Cane is a classic literary feat and Jean Toomer considered a pioneer of Black modernist writing. The novel, first published in 1923, is told in a series of vignettes about Black life in the American South during the industrial revolution. Cane’s narrative structure is a creative mixture of prose, poetry, and play-like dialogue. Rather than a linear narrative, Toomer presents one that is disjointed (though thematically and contextually linked), and encourages the reader to draw their own conclusions about the characters’ lives. Toomer’s writing went largely unrecognized during the Harlem Renaissance because it rejected white patrons’ constructions of Blackness, but Cane has been influential to several Black literary giants, including Langston Hughes and Alice Walker. Cane is an extraordinary work —  its tone is fleeting, but its message is enduring; it’s a novel that has earned its place as a Black modernist classic. 

Book cover for Zami: A New Spelling of My Name by Audre Lorde (via

Zami: A New Spelling of my Name by Audre Lorde

Audre Lorde is best known for her collection of essays, Sister Outsider, and her biomythography, Zami, is equally compelling. Lorde’s sapphic memoir begins in New York City during World War II and follows her often messy but genuine and uncompromising quest for connection and belonging. Lorde writes from the perspective of a poor, fat Black lesbian who comes to embrace her outsider status; she recognizes her white lesbian cohort’s refusal to acknowledge their role in white supremacy. Despite all she has seen and fallen victim to, she manages to lead with tenderness for her fellow women as well as a deep sense of yearning for self-understanding. Zami: A New Spelling of My Name is essential Lesbian Black studies reading.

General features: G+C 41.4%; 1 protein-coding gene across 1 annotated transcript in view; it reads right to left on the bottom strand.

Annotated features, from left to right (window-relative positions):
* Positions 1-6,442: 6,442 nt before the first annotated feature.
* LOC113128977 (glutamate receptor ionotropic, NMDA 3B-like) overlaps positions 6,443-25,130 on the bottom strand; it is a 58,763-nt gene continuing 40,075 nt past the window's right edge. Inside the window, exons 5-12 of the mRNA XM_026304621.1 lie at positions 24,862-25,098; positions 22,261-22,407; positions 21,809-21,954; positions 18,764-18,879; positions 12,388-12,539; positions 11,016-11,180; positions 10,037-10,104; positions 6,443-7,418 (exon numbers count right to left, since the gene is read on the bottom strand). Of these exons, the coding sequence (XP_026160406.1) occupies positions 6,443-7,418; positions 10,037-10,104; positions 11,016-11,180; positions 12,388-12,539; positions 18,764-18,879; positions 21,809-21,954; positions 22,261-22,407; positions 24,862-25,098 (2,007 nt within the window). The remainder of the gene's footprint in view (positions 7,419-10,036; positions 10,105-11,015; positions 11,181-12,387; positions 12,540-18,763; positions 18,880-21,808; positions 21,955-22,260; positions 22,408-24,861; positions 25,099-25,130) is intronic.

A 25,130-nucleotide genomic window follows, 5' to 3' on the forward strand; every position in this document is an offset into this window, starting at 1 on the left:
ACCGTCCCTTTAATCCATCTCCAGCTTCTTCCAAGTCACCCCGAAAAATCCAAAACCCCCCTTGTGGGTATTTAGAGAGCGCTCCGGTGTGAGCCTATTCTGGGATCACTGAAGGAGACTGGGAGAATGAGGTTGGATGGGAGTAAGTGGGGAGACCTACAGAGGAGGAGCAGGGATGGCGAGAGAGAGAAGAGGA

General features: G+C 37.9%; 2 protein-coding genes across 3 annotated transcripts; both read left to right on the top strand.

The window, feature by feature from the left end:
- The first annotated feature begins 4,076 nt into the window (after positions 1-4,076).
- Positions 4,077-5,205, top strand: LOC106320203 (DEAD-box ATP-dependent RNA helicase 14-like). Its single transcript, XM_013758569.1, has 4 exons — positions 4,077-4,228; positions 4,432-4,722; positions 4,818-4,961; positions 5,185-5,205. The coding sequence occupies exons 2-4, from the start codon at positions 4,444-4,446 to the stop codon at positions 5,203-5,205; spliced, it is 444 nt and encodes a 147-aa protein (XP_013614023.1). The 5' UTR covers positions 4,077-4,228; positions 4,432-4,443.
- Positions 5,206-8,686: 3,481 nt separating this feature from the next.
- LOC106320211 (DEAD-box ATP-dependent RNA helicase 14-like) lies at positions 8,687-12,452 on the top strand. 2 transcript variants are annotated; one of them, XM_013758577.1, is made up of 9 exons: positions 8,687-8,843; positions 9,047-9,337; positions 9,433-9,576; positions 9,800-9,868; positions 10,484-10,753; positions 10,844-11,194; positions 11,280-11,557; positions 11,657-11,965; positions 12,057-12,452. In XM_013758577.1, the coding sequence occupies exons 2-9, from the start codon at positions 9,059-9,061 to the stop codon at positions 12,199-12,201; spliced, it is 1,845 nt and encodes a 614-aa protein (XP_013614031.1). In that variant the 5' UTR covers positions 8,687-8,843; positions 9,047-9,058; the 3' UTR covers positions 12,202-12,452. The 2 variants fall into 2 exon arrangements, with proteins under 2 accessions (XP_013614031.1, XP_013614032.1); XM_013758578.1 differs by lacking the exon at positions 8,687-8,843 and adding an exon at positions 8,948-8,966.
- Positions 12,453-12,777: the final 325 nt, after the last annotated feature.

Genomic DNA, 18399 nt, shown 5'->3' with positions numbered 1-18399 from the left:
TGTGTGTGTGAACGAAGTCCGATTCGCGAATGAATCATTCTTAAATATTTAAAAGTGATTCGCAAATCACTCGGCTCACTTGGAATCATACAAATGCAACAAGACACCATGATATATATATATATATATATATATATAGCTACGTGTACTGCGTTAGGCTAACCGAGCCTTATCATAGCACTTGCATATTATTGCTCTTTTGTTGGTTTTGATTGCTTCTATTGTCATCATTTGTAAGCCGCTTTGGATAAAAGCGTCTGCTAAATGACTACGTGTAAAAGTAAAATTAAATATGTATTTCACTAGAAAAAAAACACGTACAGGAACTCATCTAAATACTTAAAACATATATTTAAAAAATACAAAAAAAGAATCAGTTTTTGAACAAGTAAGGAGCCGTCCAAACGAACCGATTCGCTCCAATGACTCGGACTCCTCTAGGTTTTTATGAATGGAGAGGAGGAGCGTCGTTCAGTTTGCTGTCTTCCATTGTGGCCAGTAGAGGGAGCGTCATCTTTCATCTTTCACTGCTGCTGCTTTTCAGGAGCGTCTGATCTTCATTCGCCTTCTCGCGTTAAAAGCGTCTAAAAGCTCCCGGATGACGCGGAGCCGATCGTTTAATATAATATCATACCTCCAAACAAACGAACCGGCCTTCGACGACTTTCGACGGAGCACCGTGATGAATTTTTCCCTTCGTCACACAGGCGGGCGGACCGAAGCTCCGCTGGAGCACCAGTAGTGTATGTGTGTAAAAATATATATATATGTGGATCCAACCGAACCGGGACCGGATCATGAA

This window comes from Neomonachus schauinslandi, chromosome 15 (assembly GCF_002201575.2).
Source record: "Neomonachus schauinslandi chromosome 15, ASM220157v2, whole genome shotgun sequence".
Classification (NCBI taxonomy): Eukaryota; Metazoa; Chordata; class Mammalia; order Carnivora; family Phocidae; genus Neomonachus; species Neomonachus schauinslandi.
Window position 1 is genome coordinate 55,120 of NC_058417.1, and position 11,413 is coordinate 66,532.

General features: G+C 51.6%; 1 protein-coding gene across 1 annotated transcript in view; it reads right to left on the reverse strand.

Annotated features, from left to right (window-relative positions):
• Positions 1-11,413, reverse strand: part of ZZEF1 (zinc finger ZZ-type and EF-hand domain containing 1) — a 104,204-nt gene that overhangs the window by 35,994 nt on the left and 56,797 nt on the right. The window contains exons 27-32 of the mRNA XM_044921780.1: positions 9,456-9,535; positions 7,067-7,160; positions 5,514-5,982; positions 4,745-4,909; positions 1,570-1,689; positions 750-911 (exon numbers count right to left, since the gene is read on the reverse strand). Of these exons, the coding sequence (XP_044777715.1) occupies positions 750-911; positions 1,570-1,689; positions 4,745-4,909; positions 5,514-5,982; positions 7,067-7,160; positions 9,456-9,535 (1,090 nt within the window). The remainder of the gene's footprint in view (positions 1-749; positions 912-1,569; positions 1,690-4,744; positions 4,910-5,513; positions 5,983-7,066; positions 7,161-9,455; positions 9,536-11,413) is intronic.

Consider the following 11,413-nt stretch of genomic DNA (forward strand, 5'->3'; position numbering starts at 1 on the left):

As we organize and take action in the name of Black lives, reading about Black histories and experiences is necessary to fully value us and our ongoing struggle for true freedom. These works build imagination for the world we want to see and inform the work of dismantling unjust systems. The books listed here are interesting suggestions for antiracist reading, but by no means capture the dearth of Black fiction and non-fiction easily accessible through libraries and (Black-owned) local bookstores. Black people have been exercising our voices for centuries, now’s the perfect time to continue expanding your compassion and understanding for how we live. 

Bri Little is a Seattle-based writer covering culture and the arts.

Featured image by Steve Rhodes.